Learn How to Automate Welcome Emails with Amazon SES, Lambda and DynamoDB Streams

Learn How to Automate Welcome Emails with Amazon SES, Lambda and DynamoDB Streams


4 min read

Welcome E-Mails are a must for every SaaS or web application ๐Ÿ’Œ

While third-party services such as Mailchimp, and postmarkapp are amazing products, they can get quite expensive. Let me show you how to send simple welcome e-mails to new users with native AWS Services.

The Architecture

The architecture consists of three services.

The architecture for sending automated emails with Amazon DynamoDB, Amazon Lambda, and Amazon SES

  • Amazon DynamoDB -> With DynamoDB Streams

  • AWS Lambda: Processing and sending of the mail

  • Amazon SES: The actual email sending

All infrastructure is handled in CDK and in the programming language TypeScript.


Now let's have a look at some services in detail.


We assume that new users are automatically added to DynamoDB. We don't cover authentication and user sign-ups in this post. However, it is often the case that after a user signs up with services such as Cognito or Auth0, the user will be added to a DynamoDB table.

For DynamoDB we have the amazing ability to add DynamoDB streams. DynamoDB streams allow us to stream data to AWS Lambda to further process this data. Since we want to send e-mails to new users we take the new user's email address and send the email to him.

  new aws_dynamodb.Table(this, "User", {
  partitionKey: {
    name: "id",
    type: aws_dynamodb.AttributeType.STRING,
  stream: StreamViewType.NEW_IMAGE,

This CDK code creates a new table with the partition key id. By setting the stream to NEW_IMAGE we simply get the new item in our lambda function.


The Lambda function receives an event like that. You can check the even in your CloudWatch Logs. This is the event for a DynamoDB Stream.

  "Records": [
      "eventID": "d3f179c95bcced3a16ac56ca87d6e2c4",
      "eventName": "INSERT",
      "eventVersion": "1.1",
      "eventSource": "aws:dynamodb",
      "awsRegion": "us-east-1",
      "dynamodb": {
        "ApproximateCreationDateTime": 1660547022,
        "Keys": {
          "id": {
            "S": "auth0|123"
        "NewImage": {
          "createdAt": {
            "S": "2022-08-15T07:03:41.972Z"
          "name": {
            "S": "sandro@volpee.com"
          "id": {
            "S": "auth0|123"
          "email": {
            "S": "sandro@volpee.com"
          "username": {
            "S": "sandro@volpee.com"
        "SequenceNumber": "474281900000000035361156211",
        "SizeBytes": 372,
        "StreamViewType": "NEW_IMAGES"
      "eventSourceARN": "arn:aws:dynamodb:us-east-1:123:table/Prod-slsq-TablesUserF42B2257-1EVY7MBMER83Y/stream/2022-05-07T15:07:57.763"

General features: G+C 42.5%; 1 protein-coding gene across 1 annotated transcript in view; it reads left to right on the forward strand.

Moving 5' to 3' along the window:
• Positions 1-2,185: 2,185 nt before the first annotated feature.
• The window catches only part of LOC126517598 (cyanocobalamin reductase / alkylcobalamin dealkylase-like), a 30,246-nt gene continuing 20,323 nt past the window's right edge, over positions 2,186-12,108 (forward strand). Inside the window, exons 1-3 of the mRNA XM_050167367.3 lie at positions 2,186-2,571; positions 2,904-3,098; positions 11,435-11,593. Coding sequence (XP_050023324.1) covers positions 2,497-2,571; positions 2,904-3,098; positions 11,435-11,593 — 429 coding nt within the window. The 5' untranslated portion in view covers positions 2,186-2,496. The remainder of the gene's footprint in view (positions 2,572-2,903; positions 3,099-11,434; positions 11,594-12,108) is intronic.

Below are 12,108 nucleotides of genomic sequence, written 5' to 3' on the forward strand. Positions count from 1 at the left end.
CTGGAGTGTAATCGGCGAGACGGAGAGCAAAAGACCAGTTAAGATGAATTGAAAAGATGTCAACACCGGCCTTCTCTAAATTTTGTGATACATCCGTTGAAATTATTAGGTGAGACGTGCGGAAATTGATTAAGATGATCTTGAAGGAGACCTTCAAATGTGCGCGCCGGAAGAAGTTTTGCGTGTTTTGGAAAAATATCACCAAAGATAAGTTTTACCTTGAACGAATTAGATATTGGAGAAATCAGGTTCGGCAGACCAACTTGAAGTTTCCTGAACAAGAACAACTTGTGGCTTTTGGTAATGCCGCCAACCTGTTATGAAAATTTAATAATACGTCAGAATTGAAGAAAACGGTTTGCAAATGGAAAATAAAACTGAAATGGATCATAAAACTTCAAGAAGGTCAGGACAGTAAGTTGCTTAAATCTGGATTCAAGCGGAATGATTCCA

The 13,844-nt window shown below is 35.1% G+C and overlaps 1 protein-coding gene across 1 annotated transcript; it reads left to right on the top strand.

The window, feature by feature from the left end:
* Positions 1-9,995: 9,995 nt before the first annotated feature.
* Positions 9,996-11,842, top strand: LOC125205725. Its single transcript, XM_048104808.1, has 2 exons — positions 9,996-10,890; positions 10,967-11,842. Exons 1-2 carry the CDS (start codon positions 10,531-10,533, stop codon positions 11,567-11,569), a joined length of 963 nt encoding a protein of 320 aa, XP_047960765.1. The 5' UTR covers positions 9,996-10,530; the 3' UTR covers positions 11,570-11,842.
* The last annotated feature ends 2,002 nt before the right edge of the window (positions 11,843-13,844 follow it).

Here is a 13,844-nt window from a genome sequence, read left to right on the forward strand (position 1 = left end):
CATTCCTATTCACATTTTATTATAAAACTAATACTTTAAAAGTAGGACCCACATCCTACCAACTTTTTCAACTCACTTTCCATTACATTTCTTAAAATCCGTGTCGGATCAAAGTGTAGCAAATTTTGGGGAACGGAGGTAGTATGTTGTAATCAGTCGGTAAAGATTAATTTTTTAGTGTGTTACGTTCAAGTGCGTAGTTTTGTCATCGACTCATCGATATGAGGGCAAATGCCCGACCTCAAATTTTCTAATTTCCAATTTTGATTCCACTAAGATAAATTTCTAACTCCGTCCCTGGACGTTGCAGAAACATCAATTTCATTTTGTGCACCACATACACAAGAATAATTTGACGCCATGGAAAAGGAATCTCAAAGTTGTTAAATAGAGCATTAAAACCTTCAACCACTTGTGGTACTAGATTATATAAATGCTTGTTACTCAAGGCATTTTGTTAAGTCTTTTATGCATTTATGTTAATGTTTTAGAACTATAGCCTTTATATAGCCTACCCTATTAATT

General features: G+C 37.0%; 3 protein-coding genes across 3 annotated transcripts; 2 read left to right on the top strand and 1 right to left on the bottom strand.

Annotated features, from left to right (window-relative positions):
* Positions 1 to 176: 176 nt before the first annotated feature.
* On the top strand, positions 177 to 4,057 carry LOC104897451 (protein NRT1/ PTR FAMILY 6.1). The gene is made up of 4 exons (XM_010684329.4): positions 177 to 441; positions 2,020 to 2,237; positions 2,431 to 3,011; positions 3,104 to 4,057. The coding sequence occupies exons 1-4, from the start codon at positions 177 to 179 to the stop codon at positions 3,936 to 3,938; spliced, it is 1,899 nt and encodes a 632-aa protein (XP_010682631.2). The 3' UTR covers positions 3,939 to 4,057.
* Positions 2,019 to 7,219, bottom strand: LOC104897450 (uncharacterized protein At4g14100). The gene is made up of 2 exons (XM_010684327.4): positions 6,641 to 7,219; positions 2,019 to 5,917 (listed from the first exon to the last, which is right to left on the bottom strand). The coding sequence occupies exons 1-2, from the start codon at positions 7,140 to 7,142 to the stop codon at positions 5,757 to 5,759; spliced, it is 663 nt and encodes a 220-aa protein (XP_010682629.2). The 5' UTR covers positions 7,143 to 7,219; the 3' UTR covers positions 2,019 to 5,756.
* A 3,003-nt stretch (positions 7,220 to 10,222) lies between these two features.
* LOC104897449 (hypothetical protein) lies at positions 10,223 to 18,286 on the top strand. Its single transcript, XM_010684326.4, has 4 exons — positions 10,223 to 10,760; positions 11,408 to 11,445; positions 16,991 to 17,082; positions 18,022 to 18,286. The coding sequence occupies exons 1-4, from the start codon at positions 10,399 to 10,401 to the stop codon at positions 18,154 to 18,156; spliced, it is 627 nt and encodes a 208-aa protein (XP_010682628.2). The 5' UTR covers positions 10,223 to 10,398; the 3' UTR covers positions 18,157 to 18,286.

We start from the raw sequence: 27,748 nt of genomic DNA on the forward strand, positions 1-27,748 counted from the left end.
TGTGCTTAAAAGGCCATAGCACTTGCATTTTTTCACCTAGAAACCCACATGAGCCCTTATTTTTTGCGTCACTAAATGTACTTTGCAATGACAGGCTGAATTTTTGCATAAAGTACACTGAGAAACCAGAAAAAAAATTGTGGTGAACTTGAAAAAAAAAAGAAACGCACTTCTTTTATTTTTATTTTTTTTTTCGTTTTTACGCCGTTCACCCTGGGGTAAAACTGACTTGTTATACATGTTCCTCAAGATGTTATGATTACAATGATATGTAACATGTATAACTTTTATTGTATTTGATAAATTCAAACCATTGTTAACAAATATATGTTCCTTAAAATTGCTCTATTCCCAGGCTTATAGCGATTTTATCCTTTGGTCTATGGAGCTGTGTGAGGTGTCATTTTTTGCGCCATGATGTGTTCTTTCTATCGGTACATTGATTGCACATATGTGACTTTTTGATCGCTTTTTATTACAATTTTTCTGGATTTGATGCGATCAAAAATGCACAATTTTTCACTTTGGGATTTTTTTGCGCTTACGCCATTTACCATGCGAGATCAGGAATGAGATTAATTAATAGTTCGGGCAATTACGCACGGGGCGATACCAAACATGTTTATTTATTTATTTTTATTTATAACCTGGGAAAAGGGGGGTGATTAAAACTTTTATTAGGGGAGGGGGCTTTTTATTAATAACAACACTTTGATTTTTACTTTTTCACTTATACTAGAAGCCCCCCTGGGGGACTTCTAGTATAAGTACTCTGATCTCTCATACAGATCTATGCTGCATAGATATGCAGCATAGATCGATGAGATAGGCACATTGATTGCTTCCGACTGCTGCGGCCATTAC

In the section newImage you can see the new item that was added to the DynamoDB table.

For the actual welcome E-Mail, we use normal text and no HTML, at least for now. With SES you can also use templates and fill them with variables.

The Lambda function is doing the following tasks:

  1. Map over all records (DynamoDB streams send the event with a Records array)

  2. Check if all data is available

  3. Fill placeholders in the string

  4. Send the actual email

Here is the code:

export async function main(event: DynamoDBStreamEvent) {
  return await Promise.all(
    event.Records.map(async (record) => {
      if (record.eventName !== 'INSERT') {
      if (!record.dynamodb) {

      if (!record.dynamodb.NewImage) {

      const newUser = Converter.unmarshall(record.dynamodb.NewImage) as User;

      if (!newUser.email) {
        throw new Error('User has no email address');

      const sesParams: SendEmailRequest = {
        Destination: {
          ToAddresses: [newUser.email]
        Message: {
          Subject: {
            Data: 'Welcome to ServerlessQ ๐Ÿš€'
          Body: {
            Text: {
              Charset: 'UTF-8',
              Data: welcomeText
        Source: 'Sandro from SLSq <sandro@serverlessq.com>'

      return await ses.sendEmail(sesParams).promise();

Important Prerequisite

You need to have production access to SES to be able to send emails. Without that access, you can only send data to verified identities and not o everybody.

Check out this link on how to get production access on SES. And reserve some time because sometimes AWS takes some days to grant you access. Make also sure to handle bounces in SES since this can hurt your e-mail reputation a lot.

Final Notes

I hope that the article helped you set up your custom emails. There is of course much more possible with that stack. For example, you could send emails to your customers after specific actions happened or after a certain timeframe. Especially for reminder emails (e.g. after 7 days) step functions can be used very easily.

Have fun implementing your e-mails.

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